Staff morale at Fife College is at rock bottom in the wake of budget cuts and merger programmes, according to a union survey.
Unison’s report ‘Learning the Hard Way’ - which analysed opinion from 14 colleges across Scotland - revealed 64 per cent of staff thought college services had declined, while 69 per cent blamed the Scottish Government’s merger policy.
A whopping 90 per cent of staff believed Scottish colleges were underfunded.
Chris Greenshields, chairman of Unison’s further education (FE) committee said, “This survey is damning.
“It’s no surprise that its one bad story after another in further education and our sector urgently needs a shot in the arm with additional ring fenced funding for staff to reverse the decline.
“Trust in management is at an all-time low, “ he added.
“Ordinary staff are appalled at the large pay-offs that unaccountable senior managers have been paying themselves while Unison members are working harder and longer hours to try to maintain the quality of services they offered before the mergers and redundancies across the whole sector.”
Fife College formed in 2013 through a merger between the former Adam Smith, Carnegie and elements of the former Elmwood College.
The move met significant challenges, including paying back £5,5m in European funding and managing estates deemed to be only 28 per cent fit-for-purpose.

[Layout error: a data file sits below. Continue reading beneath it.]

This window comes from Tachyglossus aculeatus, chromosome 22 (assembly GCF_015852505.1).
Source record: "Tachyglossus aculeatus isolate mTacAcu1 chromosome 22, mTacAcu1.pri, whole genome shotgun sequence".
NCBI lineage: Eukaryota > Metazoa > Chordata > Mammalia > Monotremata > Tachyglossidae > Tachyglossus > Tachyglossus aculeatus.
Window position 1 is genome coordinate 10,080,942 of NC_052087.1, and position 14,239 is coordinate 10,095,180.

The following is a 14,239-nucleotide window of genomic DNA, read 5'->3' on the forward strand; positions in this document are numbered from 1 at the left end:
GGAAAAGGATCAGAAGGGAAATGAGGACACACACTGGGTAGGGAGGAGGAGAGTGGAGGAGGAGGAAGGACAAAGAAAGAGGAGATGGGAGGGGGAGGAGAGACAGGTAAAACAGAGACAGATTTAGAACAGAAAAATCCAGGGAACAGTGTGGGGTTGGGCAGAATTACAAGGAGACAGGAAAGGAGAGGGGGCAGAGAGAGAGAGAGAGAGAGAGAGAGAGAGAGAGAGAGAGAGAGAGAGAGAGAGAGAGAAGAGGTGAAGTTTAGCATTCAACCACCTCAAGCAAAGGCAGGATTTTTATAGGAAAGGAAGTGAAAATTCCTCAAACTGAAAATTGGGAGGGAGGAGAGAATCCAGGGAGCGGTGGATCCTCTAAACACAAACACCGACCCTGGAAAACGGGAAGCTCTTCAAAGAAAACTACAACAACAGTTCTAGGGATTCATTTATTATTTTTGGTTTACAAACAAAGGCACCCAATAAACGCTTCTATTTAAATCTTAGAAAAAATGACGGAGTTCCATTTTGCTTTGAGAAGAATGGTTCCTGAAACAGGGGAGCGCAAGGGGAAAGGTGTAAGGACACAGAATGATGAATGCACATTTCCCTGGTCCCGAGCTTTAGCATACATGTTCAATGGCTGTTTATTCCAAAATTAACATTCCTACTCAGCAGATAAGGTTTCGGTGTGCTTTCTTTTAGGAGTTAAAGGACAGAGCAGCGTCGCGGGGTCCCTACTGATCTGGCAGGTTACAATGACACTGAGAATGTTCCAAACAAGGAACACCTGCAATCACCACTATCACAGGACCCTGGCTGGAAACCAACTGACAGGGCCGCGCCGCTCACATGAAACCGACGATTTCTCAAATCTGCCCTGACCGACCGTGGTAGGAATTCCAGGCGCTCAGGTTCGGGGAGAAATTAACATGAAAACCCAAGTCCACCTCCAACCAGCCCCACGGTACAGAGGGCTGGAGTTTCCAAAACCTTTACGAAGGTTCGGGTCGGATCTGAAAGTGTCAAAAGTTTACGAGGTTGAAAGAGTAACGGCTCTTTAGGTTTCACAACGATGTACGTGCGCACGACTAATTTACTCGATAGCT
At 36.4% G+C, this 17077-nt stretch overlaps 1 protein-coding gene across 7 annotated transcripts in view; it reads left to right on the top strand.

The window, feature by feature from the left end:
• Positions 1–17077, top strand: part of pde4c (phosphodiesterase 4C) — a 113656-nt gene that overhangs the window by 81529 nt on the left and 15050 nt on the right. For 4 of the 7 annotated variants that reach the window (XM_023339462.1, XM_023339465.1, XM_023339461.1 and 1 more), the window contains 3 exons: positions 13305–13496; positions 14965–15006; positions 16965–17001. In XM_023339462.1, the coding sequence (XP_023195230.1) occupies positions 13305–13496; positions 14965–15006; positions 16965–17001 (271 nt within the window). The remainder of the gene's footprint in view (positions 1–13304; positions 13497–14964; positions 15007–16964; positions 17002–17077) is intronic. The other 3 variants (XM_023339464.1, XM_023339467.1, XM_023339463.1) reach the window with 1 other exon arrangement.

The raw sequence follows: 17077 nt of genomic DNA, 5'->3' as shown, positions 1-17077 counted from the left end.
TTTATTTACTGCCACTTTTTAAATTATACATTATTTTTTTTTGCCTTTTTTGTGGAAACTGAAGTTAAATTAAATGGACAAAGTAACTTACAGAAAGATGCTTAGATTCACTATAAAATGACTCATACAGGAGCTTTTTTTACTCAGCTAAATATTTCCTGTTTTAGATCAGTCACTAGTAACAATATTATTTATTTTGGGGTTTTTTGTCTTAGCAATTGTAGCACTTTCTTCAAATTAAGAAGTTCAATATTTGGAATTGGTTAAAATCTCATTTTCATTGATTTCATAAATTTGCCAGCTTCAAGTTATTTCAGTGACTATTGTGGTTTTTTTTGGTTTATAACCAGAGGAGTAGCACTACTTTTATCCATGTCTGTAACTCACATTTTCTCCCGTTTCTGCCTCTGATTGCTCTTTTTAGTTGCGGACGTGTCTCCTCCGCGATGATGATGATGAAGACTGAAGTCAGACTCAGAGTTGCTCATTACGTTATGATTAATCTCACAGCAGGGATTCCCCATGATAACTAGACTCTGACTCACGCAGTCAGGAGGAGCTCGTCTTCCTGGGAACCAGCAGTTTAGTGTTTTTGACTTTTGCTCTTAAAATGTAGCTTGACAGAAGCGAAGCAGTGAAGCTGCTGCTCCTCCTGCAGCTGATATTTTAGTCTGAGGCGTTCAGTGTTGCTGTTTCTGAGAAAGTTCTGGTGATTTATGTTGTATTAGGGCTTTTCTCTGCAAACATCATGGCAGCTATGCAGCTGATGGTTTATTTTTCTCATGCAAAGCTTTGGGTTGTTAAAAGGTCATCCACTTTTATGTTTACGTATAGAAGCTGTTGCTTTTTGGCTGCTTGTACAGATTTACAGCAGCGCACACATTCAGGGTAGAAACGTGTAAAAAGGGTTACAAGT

In June, Fife College revealed 3600 student places would be axed this academic year.
A spokesman said the college valued Unison’s report and continued to work to improve morale.
He said: “It highlights important issues within the FE sector and we very much share their concerns.
“We are aware of the many challenges staff have faced over recent years including mergers and budget cuts. Funding remains a key challenge for us, like most other colleges in Scotland, as we continually strive to provide excellent learning and teaching environments for our students and staff.
“The merger process is ongoing at Fife College - we have just recently completed a major staff reorganisation and our introduction of new systems and procedures is still being carried out. We recognise these changes are challenging and place considerable pressure on staff.”
Unison, meanwhile, warned the Scottish Government and college management to listen to staff who were “delivering despite real problems.”
“If we don’t do something soon we can expect real industrial relation problems in the sector,” said Mr Greenshields.